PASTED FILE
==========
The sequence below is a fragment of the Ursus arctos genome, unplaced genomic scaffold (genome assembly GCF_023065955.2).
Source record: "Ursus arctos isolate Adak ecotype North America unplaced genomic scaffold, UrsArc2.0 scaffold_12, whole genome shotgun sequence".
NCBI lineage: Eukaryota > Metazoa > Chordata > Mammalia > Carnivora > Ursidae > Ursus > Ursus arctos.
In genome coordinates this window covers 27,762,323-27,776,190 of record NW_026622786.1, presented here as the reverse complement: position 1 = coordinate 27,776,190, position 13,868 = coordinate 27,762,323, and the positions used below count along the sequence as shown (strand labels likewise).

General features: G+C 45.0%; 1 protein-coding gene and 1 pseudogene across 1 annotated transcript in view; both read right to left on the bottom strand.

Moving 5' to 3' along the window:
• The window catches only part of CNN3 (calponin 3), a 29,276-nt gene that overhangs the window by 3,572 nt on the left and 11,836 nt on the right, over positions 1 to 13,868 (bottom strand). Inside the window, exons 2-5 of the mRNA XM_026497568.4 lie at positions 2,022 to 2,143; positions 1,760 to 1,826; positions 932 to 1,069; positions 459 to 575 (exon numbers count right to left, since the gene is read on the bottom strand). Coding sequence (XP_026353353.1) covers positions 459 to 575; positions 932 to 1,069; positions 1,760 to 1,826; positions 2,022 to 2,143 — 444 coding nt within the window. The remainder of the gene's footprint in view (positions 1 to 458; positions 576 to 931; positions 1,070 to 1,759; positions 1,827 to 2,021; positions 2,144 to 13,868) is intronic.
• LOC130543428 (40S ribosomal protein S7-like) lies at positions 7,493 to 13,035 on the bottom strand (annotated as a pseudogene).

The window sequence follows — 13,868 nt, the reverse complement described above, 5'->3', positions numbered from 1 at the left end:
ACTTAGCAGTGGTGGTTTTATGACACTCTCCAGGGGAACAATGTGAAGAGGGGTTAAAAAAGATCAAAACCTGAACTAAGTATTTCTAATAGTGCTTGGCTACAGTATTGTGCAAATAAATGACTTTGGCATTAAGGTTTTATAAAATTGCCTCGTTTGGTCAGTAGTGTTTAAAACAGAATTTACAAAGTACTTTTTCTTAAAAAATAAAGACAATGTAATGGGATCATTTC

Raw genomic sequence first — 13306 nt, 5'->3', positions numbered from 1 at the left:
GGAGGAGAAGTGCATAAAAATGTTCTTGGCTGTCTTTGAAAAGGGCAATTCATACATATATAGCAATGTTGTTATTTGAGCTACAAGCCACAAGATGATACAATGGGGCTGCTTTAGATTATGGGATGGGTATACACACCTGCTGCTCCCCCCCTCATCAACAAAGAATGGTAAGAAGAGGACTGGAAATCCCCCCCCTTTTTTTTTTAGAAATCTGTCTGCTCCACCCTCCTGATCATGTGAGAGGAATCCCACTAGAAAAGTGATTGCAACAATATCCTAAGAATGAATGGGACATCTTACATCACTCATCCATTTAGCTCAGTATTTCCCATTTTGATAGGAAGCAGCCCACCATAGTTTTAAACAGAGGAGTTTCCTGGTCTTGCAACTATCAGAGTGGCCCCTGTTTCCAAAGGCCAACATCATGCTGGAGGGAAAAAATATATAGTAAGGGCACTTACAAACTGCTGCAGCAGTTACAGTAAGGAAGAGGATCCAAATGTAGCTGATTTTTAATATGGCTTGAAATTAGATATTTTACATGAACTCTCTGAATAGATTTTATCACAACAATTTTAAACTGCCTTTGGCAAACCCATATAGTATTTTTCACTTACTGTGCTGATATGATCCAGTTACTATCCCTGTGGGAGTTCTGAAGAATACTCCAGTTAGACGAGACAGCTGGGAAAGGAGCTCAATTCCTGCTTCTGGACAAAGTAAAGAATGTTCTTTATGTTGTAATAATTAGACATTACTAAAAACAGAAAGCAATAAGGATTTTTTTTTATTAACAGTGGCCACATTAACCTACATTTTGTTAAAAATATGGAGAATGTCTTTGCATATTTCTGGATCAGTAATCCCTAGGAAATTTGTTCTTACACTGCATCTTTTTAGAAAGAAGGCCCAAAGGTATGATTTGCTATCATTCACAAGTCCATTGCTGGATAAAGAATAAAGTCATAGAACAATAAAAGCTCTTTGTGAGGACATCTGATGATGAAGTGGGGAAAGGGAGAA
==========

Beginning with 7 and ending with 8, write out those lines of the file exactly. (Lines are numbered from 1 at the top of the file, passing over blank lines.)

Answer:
• The window catches only part of CNN3 (calponin 3), a 29,276-nt gene that overhangs the window by 3,572 nt on the left and 11,836 nt on the right, over positions 1 to 13,868 (bottom strand). Inside the window, exons 2-5 of the mRNA XM_026497568.4 lie at positions 2,022 to 2,143; positions 1,760 to 1,826; positions 932 to 1,069; positions 459 to 575 (exon numbers count right to left, since the gene is read on the bottom strand). Coding sequence (XP_026353353.1) covers positions 459 to 575; positions 932 to 1,069; positions 1,760 to 1,826; positions 2,022 to 2,143 — 444 coding nt within the window. The remainder of the gene's footprint in view (positions 1 to 458; positions 576 to 931; positions 1,070 to 1,759; positions 1,827 to 2,021; positions 2,144 to 13,868) is intronic.
• LOC130543428 (40S ribosomal protein S7-like) lies at positions 7,493 to 13,035 on the bottom strand (annotated as a pseudogene).